As I've learned from working on Platypus, programming font operations is one of the most complex and convoluted areas of software development you're likely to run into...ever. It's like driving to the river madness and drinking deeply, then walking around the desert naked for 40 days, all the while reassuring yourself that you must be making progress because you're still coding. It's awful.
The reasons are complex and numerous. First among these is that file formats are capricious things. Microsoft and Adobe have both published numerous font formats--some in response to market needs, others for competitive reasons, still others because of internal pressures. The second problem is that these formats are designed for use by font experts, not by developers. They often include cryptic parameters, tables within tables, and absolutely nothing that is clear or obvious save the copyright notice.
Third is the matter of encoding. There are numerous encodings of font characters. These too seem driven by reasons largely outside of need and formulated with no particular eye to future requirements. Try to figure out encodings for CJK fonts (Chinese, Japanese, Korean character sets), and you'll feel like walking around with your hair on fire. Even in simple encodings, difficulties arise. For example, Apple and Windows use different encodings in the basic character sets, which is why apostrophes in Mac-generated documents show up on some PCs as the euro symbol. Unicode? Foggettabout it. No font today implements close to all the characters. And those that come even halfway (of which none are free that I'm aware), they are huge multimegabyte propositions. In sum, fonts are a topic shot through and through with problems and treacherous details.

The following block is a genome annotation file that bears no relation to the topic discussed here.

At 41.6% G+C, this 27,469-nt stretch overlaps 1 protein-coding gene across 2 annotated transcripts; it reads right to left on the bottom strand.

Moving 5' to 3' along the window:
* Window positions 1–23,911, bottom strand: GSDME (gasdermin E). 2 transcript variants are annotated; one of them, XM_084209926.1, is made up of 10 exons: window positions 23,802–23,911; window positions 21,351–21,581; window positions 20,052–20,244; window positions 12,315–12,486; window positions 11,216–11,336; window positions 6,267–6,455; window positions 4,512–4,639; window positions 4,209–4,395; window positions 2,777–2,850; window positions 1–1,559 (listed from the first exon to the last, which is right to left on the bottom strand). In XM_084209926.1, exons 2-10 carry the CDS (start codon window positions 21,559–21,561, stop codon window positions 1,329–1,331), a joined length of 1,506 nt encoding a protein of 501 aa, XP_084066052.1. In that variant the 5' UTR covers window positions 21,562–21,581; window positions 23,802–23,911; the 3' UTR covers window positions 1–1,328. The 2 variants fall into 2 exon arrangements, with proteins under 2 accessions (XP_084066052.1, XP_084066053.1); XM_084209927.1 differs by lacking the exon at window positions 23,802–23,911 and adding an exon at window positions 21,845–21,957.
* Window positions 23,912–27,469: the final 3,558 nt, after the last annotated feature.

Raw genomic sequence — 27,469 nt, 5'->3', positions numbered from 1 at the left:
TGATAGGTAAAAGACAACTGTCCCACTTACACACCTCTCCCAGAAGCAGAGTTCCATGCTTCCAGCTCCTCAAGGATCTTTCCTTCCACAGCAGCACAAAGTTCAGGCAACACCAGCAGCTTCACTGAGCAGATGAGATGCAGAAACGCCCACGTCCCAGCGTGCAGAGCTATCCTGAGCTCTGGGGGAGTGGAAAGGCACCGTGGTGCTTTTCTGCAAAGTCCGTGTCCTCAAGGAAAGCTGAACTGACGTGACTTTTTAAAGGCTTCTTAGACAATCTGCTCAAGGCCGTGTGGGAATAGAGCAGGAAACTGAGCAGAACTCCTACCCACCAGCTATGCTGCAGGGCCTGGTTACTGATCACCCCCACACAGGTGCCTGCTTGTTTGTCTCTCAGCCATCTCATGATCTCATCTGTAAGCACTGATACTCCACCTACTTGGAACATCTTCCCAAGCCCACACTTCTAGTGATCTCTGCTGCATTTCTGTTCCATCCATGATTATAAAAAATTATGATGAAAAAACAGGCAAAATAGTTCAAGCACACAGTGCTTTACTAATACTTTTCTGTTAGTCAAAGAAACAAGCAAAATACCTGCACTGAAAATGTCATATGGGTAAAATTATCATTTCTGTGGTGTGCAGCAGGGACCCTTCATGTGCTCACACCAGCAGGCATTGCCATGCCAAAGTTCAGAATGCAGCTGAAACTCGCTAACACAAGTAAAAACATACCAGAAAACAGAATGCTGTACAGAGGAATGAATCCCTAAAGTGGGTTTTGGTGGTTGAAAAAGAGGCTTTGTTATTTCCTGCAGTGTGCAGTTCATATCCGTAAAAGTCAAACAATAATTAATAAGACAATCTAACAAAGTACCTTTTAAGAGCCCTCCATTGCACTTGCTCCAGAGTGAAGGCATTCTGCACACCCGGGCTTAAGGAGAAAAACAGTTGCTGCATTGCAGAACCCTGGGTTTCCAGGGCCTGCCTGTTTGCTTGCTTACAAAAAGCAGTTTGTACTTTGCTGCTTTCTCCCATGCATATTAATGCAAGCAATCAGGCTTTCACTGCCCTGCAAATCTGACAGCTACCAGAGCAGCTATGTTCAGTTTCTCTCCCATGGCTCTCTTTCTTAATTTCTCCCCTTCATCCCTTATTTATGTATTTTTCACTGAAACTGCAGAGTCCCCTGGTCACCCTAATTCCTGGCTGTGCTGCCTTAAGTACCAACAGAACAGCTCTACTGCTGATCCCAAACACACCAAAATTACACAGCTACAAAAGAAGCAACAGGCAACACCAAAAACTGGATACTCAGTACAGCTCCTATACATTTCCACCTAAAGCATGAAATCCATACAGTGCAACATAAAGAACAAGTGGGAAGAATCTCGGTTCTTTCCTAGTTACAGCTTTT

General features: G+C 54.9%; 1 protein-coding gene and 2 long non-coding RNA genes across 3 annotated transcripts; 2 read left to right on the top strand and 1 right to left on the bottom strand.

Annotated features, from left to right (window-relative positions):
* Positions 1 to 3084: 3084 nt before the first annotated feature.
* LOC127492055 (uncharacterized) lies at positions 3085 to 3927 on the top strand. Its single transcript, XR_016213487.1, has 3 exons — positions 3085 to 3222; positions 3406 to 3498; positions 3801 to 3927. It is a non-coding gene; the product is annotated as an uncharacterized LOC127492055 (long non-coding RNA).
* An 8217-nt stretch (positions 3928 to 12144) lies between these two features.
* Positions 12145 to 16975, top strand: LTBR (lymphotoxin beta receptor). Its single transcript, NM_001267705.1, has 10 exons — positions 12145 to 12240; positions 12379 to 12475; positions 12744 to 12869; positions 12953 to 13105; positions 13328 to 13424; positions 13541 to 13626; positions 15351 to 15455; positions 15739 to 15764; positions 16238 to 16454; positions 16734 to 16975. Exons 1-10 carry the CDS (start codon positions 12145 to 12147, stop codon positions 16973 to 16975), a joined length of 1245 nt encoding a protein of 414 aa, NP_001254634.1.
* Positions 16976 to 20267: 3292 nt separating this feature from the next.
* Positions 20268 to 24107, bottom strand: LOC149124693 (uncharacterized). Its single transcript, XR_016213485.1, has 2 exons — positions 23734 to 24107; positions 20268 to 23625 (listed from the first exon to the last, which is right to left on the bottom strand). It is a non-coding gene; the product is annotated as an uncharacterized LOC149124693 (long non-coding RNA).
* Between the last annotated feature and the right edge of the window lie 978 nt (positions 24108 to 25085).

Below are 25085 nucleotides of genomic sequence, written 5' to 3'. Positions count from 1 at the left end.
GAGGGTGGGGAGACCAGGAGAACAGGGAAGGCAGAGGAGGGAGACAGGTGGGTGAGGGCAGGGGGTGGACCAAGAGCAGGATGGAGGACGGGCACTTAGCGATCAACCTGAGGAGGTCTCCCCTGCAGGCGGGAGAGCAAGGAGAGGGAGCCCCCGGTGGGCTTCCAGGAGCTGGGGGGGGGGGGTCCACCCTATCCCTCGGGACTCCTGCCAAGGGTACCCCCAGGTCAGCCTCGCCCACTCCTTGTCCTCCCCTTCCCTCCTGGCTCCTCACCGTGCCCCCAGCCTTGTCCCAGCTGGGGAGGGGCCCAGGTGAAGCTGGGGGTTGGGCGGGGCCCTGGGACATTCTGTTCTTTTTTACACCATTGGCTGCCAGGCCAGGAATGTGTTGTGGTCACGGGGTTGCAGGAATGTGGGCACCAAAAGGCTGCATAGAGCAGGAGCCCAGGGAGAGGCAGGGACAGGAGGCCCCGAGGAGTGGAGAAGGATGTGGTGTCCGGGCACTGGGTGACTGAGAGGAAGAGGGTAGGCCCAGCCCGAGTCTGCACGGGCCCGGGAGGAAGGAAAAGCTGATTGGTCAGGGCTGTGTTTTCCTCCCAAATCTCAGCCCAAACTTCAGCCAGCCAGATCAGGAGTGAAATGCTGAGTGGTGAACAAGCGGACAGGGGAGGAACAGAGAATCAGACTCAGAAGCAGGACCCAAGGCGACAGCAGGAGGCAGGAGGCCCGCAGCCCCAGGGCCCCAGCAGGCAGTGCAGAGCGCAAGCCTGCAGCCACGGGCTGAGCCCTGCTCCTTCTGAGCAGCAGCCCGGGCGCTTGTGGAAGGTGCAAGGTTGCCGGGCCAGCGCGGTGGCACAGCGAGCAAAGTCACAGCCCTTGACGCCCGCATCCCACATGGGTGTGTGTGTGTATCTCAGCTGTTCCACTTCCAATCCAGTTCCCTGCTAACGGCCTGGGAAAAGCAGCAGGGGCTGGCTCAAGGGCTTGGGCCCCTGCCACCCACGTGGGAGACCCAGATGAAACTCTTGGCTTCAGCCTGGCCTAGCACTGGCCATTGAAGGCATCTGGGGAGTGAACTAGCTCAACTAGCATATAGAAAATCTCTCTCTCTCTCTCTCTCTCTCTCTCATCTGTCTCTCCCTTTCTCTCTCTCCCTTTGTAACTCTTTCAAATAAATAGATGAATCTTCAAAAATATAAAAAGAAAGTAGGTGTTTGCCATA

Until now, there has been no central reference that developers could turn to for help. Each new font (PostScript, TrueType, OpenType, etc.) required starting anew and learning the peculiarities from scratch . But a new 1000-page book by Yannis Haralambous, entitled Fonts & Encodings (from O'Reilly) has just appeared and it's the first real tie-line to sanity in the jungle of glyphs. It explains fonts, formats, and encodings in tremendous detail; along with elaborate discussions of tools. It is the defining book for technical users of fonts.
Before I discuss two limitations, I want to reiterate that this is a great book and nothing I say should override this view. However, it's not a developer-oriented book. Except for some SVG XML and some TeX, there is little source code. So, information on how to access font data and use it to lay out documents programmatically or just to print text is still left as a challenge to the reader (though the book gets you most of the way there). The book also discussed MetaFont in too much detail, in my view, because this format, which is now little used, is extensively described by its inventor, Donald Knuth. I'd have preferred more coverage of bitmap fonts, say, then re-presenting this info. But these two items aside, this is the book to get if you ever have to do anything with fonts. It'll give you hope; real hope.